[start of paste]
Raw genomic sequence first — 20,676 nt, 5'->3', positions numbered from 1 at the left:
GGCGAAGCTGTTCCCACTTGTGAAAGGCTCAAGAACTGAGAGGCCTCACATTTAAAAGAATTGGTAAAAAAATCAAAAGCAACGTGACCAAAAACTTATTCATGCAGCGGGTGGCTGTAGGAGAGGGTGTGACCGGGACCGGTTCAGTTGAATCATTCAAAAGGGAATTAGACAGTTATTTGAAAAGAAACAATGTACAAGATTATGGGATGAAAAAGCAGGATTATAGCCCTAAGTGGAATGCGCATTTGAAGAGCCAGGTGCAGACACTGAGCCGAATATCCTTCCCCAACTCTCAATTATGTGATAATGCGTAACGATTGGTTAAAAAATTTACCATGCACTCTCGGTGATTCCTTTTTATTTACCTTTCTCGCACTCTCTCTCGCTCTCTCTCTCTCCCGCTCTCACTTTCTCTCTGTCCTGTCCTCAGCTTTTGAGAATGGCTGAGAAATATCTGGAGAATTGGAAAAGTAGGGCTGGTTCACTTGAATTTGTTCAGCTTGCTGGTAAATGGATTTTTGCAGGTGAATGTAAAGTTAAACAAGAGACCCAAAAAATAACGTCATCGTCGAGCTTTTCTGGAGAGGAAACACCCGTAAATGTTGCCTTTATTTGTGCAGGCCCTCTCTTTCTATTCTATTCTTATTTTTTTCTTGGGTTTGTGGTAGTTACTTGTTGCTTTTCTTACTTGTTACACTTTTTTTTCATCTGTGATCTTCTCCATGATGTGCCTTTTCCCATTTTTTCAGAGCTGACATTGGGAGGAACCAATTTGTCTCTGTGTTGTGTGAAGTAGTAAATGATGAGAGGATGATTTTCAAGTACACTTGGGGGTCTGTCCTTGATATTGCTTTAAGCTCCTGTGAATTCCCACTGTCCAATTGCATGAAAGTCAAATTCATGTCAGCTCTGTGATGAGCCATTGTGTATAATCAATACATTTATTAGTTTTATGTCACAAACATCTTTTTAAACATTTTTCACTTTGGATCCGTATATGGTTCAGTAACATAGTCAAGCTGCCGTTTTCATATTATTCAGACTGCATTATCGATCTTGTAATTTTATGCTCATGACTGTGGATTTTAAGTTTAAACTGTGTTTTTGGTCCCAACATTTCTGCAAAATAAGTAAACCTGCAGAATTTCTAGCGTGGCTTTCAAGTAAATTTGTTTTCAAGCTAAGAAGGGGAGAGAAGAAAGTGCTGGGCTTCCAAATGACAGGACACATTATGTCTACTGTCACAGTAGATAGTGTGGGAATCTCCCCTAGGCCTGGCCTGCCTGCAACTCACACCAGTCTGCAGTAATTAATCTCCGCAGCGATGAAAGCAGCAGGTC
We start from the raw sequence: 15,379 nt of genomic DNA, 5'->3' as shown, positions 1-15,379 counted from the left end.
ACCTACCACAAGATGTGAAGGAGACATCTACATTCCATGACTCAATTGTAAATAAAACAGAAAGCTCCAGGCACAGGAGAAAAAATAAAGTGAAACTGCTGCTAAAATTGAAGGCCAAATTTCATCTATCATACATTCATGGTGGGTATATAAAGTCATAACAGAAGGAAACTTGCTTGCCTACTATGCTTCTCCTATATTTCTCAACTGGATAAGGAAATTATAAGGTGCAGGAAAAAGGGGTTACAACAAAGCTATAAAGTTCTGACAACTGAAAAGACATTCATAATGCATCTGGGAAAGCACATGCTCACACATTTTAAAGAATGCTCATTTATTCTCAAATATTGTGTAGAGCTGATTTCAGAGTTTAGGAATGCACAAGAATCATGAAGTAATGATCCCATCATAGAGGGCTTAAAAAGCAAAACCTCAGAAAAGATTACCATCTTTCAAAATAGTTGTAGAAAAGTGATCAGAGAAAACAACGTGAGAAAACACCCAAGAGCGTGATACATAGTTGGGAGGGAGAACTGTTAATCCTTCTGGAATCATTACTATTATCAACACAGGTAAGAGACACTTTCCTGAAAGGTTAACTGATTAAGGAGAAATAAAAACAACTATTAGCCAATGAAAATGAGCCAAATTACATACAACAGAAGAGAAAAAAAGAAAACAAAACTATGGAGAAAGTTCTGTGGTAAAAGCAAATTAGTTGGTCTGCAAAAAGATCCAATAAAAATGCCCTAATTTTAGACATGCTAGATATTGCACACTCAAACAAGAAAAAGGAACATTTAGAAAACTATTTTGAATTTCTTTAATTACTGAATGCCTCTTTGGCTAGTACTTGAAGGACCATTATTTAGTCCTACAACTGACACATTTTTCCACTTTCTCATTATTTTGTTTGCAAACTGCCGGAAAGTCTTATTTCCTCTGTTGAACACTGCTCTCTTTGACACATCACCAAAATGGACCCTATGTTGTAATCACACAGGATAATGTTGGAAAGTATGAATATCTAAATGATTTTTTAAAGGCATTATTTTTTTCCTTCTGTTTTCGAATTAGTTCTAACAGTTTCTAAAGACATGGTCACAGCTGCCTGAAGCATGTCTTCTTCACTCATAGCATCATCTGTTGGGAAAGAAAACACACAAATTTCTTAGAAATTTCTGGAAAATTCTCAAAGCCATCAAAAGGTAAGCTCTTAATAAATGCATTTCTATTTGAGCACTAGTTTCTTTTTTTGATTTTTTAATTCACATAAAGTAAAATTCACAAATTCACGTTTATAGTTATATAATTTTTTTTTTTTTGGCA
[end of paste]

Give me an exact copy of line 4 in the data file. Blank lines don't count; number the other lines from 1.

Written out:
ACCTACCACAAGATGTGAAGGAGACATCTACATTCCATGACTCAATTGTAAATAAAACAGAAAGCTCCAGGCACAGGAGAAAAAATAAAGTGAAACTGCTGCTAAAATTGAAGGCCAAATTTCATCTATCATACATTCATGGTGGGTATATAAAGTCATAACAGAAGGAAACTTGCTTGCCTACTATGCTTCTCCTATATTTCTCAACTGGATAAGGAAATTATAAGGTGCAGGAAAAAGGGGTTACAACAAAGCTATAAAGTTCTGACAACTGAAAAGACATTCATAATGCATCTGGGAAAGCACATGCTCACACATTTTAAAGAATGCTCATTTATTCTCAAATATTGTGTAGAGCTGATTTCAGAGTTTAGGAATGCACAAGAATCATGAAGTAATGATCCCATCATAGAGGGCTTAAAAAGCAAAACCTCAGAAAAGATTACCATCTTTCAAAATAGTTGTAGAAAAGTGATCAGAGAAAACAACGTGAGAAAACACCCAAGAGCGTGATACATAGTTGGGAGGGAGAACTGTTAATCCTTCTGGAATCATTACTATTATCAACACAGGTAAGAGACACTTTCCTGAAAGGTTAACTGATTAAGGAGAAATAAAAACAACTATTAGCCAATGAAAATGAGCCAAATTACATACAACAGAAGAGAAAAAAAGAAAACAAAACTATGGAGAAAGTTCTGTGGTAAAAGCAAATTAGTTGGTCTGCAAAAAGATCCAATAAAAATGCCCTAATTTTAGACATGCTAGATATTGCACACTCAAACAAGAAAAAGGAACATTTAGAAAACTATTTTGAATTTCTTTAATTACTGAATGCCTCTTTGGCTAGTACTTGAAGGACCATTATTTAGTCCTACAACTGACACATTTTTCCACTTTCTCATTATTTTGTTTGCAAACTGCCGGAAAGTCTTATTTCCTCTGTTGAACACTGCTCTCTTTGACACATCACCAAAATGGACCCTATGTTGTAATCACACAGGATAATGTTGGAAAGTATGAATATCTAAATGATTTTTTAAAGGCATTATTTTTTTCCTTCTGTTTTCGAATTAGTTCTAACAGTTTCTAAAGACATGGTCACAGCTGCCTGAAGCATGTCTTCTTCACTCATAGCATCATCTGTTGGGAAAGAAAACACACAAATTTCTTAGAAATTTCTGGAAAATTCTCAAAGCCATCAAAAGGTAAGCTCTTAATAAATGCATTTCTATTTGAGCACTAGTTTCTTTTTTTGATTTTTTAATTCACATAAAGTAAAATTCACAAATTCACGTTTATAGTTATATAATTTTTTTTTTTTTGGCA